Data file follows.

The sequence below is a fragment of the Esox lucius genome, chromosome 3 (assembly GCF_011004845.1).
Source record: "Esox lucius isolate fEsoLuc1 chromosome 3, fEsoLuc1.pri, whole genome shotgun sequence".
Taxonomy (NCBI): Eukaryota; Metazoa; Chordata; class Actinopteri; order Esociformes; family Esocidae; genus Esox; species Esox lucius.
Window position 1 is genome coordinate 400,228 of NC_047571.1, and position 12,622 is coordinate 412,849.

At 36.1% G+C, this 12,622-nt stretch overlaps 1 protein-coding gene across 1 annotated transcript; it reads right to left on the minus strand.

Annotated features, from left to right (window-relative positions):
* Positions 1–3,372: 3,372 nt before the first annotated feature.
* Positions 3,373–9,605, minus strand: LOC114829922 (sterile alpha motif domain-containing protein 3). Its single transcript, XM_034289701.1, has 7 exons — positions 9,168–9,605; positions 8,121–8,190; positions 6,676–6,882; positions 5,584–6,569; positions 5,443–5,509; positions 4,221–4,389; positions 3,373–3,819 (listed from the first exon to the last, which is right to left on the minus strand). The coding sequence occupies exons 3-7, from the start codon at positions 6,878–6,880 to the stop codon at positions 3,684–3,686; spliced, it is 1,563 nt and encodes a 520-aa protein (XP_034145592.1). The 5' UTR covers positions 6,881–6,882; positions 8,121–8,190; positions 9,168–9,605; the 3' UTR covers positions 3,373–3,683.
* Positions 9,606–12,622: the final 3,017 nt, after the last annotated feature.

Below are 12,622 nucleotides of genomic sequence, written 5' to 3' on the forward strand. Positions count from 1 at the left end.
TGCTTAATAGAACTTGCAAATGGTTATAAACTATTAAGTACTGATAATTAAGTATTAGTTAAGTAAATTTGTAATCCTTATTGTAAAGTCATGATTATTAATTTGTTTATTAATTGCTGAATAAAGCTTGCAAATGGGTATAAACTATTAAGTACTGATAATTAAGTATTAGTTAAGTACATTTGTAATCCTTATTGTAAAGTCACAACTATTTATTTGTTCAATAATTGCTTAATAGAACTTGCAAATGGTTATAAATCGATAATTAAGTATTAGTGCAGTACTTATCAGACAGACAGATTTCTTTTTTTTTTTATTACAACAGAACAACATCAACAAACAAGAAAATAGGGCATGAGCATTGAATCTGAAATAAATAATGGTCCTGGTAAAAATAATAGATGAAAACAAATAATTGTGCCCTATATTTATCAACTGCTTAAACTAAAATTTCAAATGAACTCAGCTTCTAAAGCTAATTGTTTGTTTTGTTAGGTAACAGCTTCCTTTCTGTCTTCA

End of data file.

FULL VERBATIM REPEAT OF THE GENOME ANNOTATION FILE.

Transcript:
The sequence below is a fragment of the Esox lucius genome, chromosome 3 (assembly GCF_011004845.1).
Source record: "Esox lucius isolate fEsoLuc1 chromosome 3, fEsoLuc1.pri, whole genome shotgun sequence".
Taxonomy (NCBI): Eukaryota; Metazoa; Chordata; class Actinopteri; order Esociformes; family Esocidae; genus Esox; species Esox lucius.
Window position 1 is genome coordinate 400,228 of NC_047571.1, and position 12,622 is coordinate 412,849.

At 36.1% G+C, this 12,622-nt stretch overlaps 1 protein-coding gene across 1 annotated transcript; it reads right to left on the minus strand.

Annotated features, from left to right (window-relative positions):
* Positions 1–3,372: 3,372 nt before the first annotated feature.
* Positions 3,373–9,605, minus strand: LOC114829922 (sterile alpha motif domain-containing protein 3). Its single transcript, XM_034289701.1, has 7 exons — positions 9,168–9,605; positions 8,121–8,190; positions 6,676–6,882; positions 5,584–6,569; positions 5,443–5,509; positions 4,221–4,389; positions 3,373–3,819 (listed from the first exon to the last, which is right to left on the minus strand). The coding sequence occupies exons 3-7, from the start codon at positions 6,878–6,880 to the stop codon at positions 3,684–3,686; spliced, it is 1,563 nt and encodes a 520-aa protein (XP_034145592.1). The 5' UTR covers positions 6,881–6,882; positions 8,121–8,190; positions 9,168–9,605; the 3' UTR covers positions 3,373–3,683.
* Positions 9,606–12,622: the final 3,017 nt, after the last annotated feature.

Below are 12,622 nucleotides of genomic sequence, written 5' to 3' on the forward strand. Positions count from 1 at the left end.
TGCTTAATAGAACTTGCAAATGGTTATAAACTATTAAGTACTGATAATTAAGTATTAGTTAAGTAAATTTGTAATCCTTATTGTAAAGTCATGATTATTAATTTGTTTATTAATTGCTGAATAAAGCTTGCAAATGGGTATAAACTATTAAGTACTGATAATTAAGTATTAGTTAAGTACATTTGTAATCCTTATTGTAAAGTCACAACTATTTATTTGTTCAATAATTGCTTAATAGAACTTGCAAATGGTTATAAATCGATAATTAAGTATTAGTGCAGTACTTATCAGACAGACAGATTTCTTTTTTTTTTTATTACAACAGAACAACATCAACAAACAAGAAAATAGGGCATGAGCATTGAATCTGAAATAAATAATGGTCCTGGTAAAAATAATAGATGAAAACAAATAATTGTGCCCTATATTTATCAACTGCTTAAACTAAAATTTCAAATGAACTCAGCTTCTAAAGCTAATTGTTTGTTTTGTTAGGTAACAGCTTCCTTTCTGTCTTCA